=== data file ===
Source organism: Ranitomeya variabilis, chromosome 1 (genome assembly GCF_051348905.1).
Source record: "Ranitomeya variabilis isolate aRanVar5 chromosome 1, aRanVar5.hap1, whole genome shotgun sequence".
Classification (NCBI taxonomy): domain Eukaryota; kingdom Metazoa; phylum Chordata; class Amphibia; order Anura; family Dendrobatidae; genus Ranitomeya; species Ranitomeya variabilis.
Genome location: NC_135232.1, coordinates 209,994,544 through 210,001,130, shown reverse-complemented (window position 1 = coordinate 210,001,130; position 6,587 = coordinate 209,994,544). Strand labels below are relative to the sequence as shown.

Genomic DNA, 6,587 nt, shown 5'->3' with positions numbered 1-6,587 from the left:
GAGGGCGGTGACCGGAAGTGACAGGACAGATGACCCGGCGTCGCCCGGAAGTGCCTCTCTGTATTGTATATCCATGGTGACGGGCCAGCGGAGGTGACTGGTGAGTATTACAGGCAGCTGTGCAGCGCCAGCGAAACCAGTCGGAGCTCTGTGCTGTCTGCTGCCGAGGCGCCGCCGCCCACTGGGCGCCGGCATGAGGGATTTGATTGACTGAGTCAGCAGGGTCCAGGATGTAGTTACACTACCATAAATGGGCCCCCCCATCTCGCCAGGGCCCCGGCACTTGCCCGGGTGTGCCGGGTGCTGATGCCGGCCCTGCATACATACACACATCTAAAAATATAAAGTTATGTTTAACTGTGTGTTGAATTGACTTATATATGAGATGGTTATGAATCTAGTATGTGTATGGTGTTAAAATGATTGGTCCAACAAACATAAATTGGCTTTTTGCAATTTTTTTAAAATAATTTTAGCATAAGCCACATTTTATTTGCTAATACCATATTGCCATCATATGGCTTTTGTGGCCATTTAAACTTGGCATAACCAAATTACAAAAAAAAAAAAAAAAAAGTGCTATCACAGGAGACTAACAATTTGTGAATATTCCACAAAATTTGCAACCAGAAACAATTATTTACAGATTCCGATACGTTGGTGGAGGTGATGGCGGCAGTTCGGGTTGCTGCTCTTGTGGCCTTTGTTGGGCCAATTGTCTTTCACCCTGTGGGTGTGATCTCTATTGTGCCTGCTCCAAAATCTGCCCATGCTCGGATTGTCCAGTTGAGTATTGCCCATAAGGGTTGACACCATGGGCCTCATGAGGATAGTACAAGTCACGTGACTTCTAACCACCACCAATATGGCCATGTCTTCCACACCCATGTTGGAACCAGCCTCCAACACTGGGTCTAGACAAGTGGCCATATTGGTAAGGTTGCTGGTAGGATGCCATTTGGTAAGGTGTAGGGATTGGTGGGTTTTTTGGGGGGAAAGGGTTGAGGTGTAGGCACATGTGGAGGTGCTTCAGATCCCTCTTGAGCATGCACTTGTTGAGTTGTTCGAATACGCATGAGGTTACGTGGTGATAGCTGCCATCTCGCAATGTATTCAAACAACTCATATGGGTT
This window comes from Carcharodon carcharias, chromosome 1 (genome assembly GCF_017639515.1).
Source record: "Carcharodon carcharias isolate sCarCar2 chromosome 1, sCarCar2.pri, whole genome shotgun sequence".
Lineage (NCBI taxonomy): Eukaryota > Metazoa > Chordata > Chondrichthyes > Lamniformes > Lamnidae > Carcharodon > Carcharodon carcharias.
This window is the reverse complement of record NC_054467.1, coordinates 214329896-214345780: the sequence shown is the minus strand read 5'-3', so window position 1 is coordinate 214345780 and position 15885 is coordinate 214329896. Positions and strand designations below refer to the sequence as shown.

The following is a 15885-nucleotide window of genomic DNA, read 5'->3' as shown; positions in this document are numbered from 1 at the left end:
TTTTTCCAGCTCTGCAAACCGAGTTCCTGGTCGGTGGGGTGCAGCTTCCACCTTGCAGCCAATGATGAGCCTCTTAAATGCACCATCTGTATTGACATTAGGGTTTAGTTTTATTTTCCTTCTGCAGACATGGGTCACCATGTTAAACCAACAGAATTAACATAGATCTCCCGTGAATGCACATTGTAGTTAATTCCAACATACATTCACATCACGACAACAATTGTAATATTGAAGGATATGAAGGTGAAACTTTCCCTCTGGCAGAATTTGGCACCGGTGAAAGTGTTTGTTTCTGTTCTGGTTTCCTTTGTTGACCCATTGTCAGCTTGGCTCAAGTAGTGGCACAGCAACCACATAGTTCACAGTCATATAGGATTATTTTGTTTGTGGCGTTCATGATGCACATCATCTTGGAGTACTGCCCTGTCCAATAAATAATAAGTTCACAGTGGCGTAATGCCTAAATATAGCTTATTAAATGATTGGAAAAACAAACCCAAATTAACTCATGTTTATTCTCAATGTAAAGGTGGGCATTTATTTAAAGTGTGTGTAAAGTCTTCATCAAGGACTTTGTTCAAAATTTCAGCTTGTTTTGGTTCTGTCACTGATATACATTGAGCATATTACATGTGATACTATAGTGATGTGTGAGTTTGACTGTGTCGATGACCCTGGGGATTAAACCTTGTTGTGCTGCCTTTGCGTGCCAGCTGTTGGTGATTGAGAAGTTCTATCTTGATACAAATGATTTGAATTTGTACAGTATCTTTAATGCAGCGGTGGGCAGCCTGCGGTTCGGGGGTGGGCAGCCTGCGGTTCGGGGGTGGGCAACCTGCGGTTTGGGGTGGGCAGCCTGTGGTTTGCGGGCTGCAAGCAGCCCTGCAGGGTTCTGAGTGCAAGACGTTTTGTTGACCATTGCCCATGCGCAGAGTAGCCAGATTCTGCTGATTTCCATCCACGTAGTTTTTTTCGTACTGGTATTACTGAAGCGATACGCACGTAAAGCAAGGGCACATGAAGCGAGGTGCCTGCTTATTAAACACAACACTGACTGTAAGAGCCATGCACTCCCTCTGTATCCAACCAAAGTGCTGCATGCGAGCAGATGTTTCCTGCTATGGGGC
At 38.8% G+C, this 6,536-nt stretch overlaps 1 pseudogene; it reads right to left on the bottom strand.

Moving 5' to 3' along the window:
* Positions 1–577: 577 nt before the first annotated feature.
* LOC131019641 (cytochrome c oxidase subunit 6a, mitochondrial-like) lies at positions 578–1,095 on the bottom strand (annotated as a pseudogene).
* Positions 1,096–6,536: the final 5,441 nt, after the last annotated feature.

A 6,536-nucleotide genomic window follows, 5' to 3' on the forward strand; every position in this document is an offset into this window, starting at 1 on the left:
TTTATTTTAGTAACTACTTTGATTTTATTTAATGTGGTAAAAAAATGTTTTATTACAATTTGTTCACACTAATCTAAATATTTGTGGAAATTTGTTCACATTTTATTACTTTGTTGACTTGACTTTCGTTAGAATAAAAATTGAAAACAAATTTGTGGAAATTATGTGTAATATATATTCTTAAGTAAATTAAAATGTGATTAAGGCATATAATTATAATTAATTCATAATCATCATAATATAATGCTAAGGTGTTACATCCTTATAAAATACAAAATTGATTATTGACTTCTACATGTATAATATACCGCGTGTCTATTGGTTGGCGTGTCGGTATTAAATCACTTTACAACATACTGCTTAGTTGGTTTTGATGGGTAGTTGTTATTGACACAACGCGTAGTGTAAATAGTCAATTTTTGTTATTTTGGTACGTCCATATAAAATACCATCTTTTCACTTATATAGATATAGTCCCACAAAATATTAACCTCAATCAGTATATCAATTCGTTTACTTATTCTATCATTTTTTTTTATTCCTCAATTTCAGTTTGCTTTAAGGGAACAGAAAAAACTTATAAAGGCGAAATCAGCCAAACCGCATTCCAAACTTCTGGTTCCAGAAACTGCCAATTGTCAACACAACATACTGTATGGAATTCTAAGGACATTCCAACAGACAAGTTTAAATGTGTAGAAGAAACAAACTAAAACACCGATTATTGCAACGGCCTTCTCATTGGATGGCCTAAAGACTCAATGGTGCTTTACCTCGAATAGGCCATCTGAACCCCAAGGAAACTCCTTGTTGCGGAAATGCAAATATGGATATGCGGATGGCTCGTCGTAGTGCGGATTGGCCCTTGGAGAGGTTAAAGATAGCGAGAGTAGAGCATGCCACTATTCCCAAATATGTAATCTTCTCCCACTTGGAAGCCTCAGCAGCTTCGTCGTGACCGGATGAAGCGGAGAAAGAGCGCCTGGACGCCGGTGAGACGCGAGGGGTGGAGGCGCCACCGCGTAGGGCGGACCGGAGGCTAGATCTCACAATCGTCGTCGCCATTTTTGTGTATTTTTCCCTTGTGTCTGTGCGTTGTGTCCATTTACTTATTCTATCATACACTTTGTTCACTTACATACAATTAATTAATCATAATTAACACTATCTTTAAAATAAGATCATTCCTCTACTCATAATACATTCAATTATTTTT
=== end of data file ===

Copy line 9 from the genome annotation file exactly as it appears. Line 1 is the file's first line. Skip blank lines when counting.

Lineage (NCBI taxonomy): Eukaryota > Metazoa > Chordata > Chondrichthyes > Lamniformes > Lamnidae > Carcharodon > Carcharodon carcharias.